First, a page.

Neil Cooper

Dan Mutch was reading a lot of HP Lovecraft when he named the new album by The Leg Chromatic Perversion. The psychedelic-sounding title is taken from a line in Lovecraft’s story, The Colour Out of Space, though any influence Lovecraft’s mid-expanding fiction might have had on the manic folk-punk jug-band’s fifth album has been lost to the mists of time.

“Chromatic Perversion was a song we did as a spoken-word thing that was originally going to be on the album,” Mutch explains. “It ended up not making it on, but I still liked the title.”

Released this weekend on the Leith-based Tenement Records, Chromatic Perversion sees The Leg’s core trio of Mutch, cellist Pete Harvey and drummer Alun Scurlock expanded to incorporate guitarist James Metcalfe as well as the prodigal’s return of bassist John Mackie from Mutch’s first band, Khaya.

This finds the fleshed-out five-piece galloping through the record’s 10 songs with a frenetic abandon married to an appealing jauntiness that nevertheless retains The Leg’s mercurial edge of yore. “There are songs on the record that are about 10 years old, but didn’t quite fit with anything else,” says Mutch. “I became quite obsessed with some of the other songs, and have tried to record them in different ways, but they weren’t working, and I wasn’t sure where to go with them. But John coming back after 13 years, and then James coming in, has really opened things up, and things have evolved into the really interesting place where we are now.”

Mutch’s musical evolution began in Chepstow, the Welsh town on one side of the Severn Bridge. This was close enough to Bristol’s bustling music scenes for a young Mutch to know what was going on, but isolated enough for him to plough his own furrow. “Looking back, I think I was always obsessed with pop music. I used to watch Top of the Pops, singing along with my sister, tape recording it, buying singles with instrumental B sides. I made a guitar out of cardboard, and then my step-dad had a real guitar. I was always into The Beatles, and then Nirvana came along. That was a real life-changing moment, and sounded like what I was looking for. It took a heavy sound and reconstructed it with a different kind of atmosphere to anything I’d heard. I suppose there was an angriness there as well that I liked.”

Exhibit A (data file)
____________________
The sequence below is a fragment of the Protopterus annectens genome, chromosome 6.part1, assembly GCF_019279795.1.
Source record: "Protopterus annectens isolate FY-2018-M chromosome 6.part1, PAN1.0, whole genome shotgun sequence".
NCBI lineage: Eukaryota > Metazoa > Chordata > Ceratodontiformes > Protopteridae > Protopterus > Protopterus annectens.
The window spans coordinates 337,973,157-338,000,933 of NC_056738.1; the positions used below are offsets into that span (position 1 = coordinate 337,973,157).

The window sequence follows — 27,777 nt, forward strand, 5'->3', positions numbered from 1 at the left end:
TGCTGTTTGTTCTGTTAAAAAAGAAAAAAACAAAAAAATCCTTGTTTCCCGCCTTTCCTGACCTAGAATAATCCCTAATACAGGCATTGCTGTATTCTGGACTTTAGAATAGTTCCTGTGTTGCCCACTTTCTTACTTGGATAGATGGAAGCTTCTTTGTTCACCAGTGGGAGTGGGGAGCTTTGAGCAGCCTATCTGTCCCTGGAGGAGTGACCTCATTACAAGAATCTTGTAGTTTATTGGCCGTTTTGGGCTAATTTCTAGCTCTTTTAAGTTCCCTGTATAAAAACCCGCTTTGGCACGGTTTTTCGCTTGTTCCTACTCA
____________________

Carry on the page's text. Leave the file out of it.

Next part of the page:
While it’s not difficult to relate the intensity of The Leg’s music to Nirvana, Mutch’s approach stems in part as well from being cut off from any kind of scene. “Bristol was only over the water, but I couldn’t relate to what was going on there. It was easier to relate to Nirvana. I played in bands at school, and when I got home would make recordings with a ghetto blaster.”

Mutch moved to Edinburgh in the mid-1990s aged 17. After initially recording solo on a 4-track, he eventually found himself fronting Khaya. The band released records on the SL label, and recorded two John Peel sessions before evolving into Desc.

“I wanted things to be darker and more spacious,” says Mutch. “It was time to take a different path, and we had a good sound, but a lot of things went wrong. It was almost like we were cursed.”

Morphing into The Leg, the stripped-down trio of Mutch, Harvey and Scurlock self-released their Forest of Dean inspired debut record, the vinyl-only 8 Songs by the Leg, in 2006. “That was a more magical and other-worldly thing than Desc. I had a dream-like picture in my head, and that record was everything that Desc should’ve been.”

By the time the Leg released the “more grungy” What Happened to the Shrunken Tina Turner? in 2009, they had also hooked up with former Dawn of the Replicants vocalist Paul Vickers. Four Paul Vickers and The Leg albums have been released thus far, including the recent Jump, also out on Tenement. Without Vickers, The Leg released An Eagle to Saturn in 2012 and Oozing a Crepuscular Light a year later. These were both released on Song, by Toad Records, with a slow-burning Chromatic Perversion brewing away since.

“I would describe Chromatic Perversion as essentially a pop record,” says Mutch. “The Leg have quite a strange sound, and it’s not everybody’s cup of tea, but for anyone who likes strange-sounding songs, this is probably quite a good place to start.”

Such off-kilter oddness fits the record’s barn-storming cover of High on a Rocky Ledge, written by Moondog, the much revered American composer and musician formerly known as Louis Thomas Hardin. “To me, that’s a total pop song,” Mutch says. “We don’t normally do covers, but whenever we got together we kept coming back to it.”

A similar sense of wilful singularity drives Mutch’s own work. “I think a way to understand the Leg is that we come from a place informed by The Beatles and Nirvana, though we don’t particularly like a lot of pop music.”

Chromatic Perversions by The Leg is out now on Tenement Records.